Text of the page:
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Have you visited Bunhill Fields yet? (It’s free!)

Bunyan’s Tomb (in Bunhill Fields)

It was as a child that I was first taken to Bunhill Fields in London by my Bunyan-loving father. John Bunyan, the author of Pilgrim’s Progress, is buried there along with many other notable Christians from centuries past. A friend of my father’s by the name of Ron Sharman – who was so familiar with Pilgrim’s Progress that he went by the nickname “Mr Bunyan” – used to tell of visiting Bunhill Fields during the blitz, when Nazi bombs fell nightly on London. Bunhill Fields was severely damaged and, said Ron Sharman, Bunyan’s grave was opened! He claimed, with not a little excitement, “I saw the lead on Bunyan’s coffin”! I was never sure whether to believe him or not.

Hymn writer Isaac Watts’s tomb

Bunhill Fields (from “bone-hill”), in the London borough of Islington, is well worth a visit. (John Wesley’s house and Chapel are nearby, so you can kill two birds with one stone). It’s a 4-acre nonconformist burial ground (larger in times past) in which around 123,000 bodies were buried between 1665 and 1854. Early burials included some who died in the great plague of London. Later, many nonconformist Christians who preferred to be buried in “unconsecrated soil”, rather than lie in Anglican-affiliated “consecrated land” (in London’s church graveyards), paid to be buried there.

A morning spent at Bunhill Fields, followed by an afternoon visit to Westminster Abbey, the burial place of many of Great Britain’s establishment figures – Kings and Queens, Bishops, scientists, poets and even Charles Darwin – will bring into sharp focus the pre-ecumenical divide that once existed in British society, when nonconformists took seriously the issue of who really is the “head of the church” – Christ or King? – and all that it entailed as regards authority and liturgy, even to the point of wishing to be buried clear of it. How things have changed in our tolerant world of today!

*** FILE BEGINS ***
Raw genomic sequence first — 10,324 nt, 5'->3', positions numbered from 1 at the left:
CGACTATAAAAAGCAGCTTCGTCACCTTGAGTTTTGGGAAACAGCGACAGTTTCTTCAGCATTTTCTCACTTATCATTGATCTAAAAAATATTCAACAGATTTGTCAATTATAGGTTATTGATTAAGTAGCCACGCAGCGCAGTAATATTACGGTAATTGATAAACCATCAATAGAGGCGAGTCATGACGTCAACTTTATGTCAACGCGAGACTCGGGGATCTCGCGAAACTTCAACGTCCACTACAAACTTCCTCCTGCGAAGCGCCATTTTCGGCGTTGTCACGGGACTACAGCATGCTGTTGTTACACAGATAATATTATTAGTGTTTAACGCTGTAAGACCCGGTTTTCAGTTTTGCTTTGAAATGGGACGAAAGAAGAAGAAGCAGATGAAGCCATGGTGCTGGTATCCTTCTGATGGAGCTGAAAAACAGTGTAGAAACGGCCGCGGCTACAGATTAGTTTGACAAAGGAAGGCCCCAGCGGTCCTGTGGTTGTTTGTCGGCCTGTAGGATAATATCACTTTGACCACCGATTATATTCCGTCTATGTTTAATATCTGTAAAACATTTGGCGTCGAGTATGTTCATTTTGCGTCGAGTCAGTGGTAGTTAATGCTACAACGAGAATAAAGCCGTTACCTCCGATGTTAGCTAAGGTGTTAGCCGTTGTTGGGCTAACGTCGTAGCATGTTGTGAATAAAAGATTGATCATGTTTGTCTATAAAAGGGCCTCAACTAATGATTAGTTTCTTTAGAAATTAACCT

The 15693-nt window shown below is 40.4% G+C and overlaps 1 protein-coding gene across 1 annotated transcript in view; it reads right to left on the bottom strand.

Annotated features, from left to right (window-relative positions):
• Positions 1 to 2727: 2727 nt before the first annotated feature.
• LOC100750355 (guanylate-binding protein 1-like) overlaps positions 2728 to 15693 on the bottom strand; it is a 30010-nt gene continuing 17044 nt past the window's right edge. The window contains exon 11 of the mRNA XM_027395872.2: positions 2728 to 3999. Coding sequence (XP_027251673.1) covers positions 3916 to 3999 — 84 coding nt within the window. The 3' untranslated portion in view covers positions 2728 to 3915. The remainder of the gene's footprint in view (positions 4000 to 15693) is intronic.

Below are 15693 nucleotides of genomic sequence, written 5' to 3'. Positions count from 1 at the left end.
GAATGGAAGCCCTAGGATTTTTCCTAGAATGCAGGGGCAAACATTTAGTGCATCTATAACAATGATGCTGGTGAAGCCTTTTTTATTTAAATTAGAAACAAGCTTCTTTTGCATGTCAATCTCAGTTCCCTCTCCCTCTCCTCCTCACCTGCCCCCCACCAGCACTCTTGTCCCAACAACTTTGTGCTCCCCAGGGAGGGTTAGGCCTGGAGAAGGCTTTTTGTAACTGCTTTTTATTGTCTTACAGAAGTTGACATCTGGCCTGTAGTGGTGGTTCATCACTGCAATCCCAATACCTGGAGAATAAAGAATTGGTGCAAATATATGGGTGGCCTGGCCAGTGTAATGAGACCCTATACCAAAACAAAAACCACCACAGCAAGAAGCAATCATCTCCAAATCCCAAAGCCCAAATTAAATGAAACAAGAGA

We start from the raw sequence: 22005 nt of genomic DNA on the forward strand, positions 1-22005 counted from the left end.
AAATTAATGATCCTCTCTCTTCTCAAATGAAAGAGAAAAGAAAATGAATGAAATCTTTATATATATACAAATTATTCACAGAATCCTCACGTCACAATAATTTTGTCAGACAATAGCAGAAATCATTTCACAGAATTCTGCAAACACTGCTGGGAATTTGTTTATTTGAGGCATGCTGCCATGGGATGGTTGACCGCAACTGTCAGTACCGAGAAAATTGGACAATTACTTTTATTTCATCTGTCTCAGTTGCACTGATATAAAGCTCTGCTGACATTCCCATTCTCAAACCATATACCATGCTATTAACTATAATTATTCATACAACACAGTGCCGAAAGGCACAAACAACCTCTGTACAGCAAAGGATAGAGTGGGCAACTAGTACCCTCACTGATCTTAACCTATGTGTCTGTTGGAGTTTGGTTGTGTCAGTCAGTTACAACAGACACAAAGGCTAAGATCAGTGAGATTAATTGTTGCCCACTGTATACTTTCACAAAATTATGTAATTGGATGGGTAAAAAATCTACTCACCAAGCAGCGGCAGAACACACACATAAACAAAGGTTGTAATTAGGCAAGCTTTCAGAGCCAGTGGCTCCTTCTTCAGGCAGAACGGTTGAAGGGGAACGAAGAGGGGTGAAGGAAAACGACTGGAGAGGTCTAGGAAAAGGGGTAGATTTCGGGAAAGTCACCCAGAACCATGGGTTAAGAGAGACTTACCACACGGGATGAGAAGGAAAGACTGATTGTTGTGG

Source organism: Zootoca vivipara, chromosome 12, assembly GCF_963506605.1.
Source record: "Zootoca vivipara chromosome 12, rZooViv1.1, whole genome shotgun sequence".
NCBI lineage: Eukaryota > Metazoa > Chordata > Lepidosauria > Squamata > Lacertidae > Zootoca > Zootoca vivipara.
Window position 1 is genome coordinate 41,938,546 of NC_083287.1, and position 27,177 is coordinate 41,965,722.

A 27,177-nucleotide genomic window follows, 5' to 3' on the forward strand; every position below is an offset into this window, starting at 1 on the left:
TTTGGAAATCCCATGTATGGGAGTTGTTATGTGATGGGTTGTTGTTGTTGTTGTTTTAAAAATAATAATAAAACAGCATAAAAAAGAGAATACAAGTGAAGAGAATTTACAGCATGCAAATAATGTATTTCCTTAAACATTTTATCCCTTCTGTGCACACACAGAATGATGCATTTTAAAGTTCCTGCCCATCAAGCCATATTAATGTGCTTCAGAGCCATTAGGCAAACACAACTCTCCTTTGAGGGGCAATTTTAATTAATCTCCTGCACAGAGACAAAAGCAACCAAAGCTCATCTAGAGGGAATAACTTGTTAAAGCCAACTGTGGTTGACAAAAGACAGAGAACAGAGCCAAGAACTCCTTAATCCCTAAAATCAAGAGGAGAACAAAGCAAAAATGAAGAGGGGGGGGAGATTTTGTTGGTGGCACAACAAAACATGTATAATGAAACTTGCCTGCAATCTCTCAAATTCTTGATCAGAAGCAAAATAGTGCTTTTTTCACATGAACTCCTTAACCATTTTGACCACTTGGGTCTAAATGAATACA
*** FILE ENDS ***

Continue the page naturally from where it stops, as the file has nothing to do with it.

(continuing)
Notable among the many believers whose bodies are buried in Bunhill Fields awaiting the resurrection are:

* Joseph Hart was saved in 1757 under the preaching of George Whitefield. Engraved on his tombstone in Bunhill Fields are the following stirring words: “Joseph Hart was by the free and sovereign grace and Spirit of God raised up from the depths of sin, and delivered from the bonds of mere profession and self-righteousness, and led to rest entirely for salvation in the finished atonement and perfect obedience of Christ.”

Other notable people buried in Bunhill Fields are:

Daniel Defoe (1661–1731), author of Robinson Crusoe
William Blake (1757–1827), painter, engraver and poet
Catherine Blake (1762–1831), wife of William
Also, numerous relatives of Oliver Cromwell

Here’s how to get there:

Michael J. Penfold